Preventing falls key to new device

The Balance Master Katey Lent and Suzanne Lewis set up in the community room at Living Court Assisted Living facility looked and played like a video game.

The Balance Master Katey Lent and Suzanne Lewis set up in the community room at Living Court Assisted Living facility looked and played like a video game.

Visitors of all ages could step stocking-footed onto the forceplate as either of the two physical therapists or their staff members guided them through a series of prompts on the screen. Moving the little man on the screen into the box by leaning left, right, forward and back was fun for each participant, but it is also informative for Lent and Lewis.

The interactive technology provides instant, objective assessment.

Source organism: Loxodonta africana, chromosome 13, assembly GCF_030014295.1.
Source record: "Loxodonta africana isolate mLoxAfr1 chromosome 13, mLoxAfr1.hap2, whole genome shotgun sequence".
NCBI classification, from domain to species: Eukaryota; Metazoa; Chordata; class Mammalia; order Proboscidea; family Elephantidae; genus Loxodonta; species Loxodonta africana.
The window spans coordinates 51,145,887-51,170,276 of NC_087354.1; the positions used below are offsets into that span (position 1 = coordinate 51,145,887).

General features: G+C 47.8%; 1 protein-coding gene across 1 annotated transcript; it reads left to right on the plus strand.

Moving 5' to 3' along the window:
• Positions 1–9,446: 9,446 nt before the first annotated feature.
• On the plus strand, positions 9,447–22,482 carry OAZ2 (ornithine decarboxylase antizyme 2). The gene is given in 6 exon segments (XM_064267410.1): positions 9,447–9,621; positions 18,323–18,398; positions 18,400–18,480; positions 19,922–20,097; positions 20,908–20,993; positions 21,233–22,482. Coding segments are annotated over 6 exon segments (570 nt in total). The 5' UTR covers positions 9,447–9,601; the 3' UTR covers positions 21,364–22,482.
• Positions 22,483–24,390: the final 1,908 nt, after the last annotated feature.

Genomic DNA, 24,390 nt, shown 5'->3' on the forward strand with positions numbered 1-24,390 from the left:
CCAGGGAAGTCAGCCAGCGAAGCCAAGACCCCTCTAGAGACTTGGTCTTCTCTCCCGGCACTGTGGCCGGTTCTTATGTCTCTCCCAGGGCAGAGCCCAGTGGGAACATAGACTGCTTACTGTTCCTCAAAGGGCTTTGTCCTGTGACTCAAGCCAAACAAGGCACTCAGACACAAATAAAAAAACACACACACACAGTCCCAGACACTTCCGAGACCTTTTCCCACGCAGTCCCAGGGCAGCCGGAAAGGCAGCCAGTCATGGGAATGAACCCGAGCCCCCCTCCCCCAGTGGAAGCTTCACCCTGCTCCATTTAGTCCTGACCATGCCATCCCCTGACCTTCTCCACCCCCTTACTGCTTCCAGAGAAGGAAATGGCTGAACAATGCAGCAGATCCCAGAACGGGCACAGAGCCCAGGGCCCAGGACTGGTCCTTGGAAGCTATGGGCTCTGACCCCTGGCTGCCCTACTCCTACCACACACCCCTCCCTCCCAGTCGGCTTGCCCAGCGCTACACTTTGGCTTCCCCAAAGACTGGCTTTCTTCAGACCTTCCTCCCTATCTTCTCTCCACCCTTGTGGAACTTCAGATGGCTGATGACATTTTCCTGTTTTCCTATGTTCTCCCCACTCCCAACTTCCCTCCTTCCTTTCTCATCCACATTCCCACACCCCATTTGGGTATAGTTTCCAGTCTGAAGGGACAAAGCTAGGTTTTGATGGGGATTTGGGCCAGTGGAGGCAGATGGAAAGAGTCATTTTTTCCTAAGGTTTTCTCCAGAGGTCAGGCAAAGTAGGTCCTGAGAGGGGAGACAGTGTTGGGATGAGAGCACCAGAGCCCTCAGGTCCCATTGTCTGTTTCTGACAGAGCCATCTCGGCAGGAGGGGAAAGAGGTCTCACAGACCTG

“It’s a good way to measure before and after,” said Lent, who plans to use the machine to help with vestibular rehabilitation and balance retraining. “As a therapist, it’s been a great tool for me in both testing and treatment.”

Lent and Lewis, who own In Home Rehab of Enumclaw, purchased the piece in November and began using it with patients in January. The May 5 open house was educational. The pair plan to roll out the machine for public view again in September as part of national senior fall prevention month.

It’s not inevitable that as people age balance becomes more difficult, but as the body wears more risk factors surface like physical ailments or reactions like dizziness to medications.

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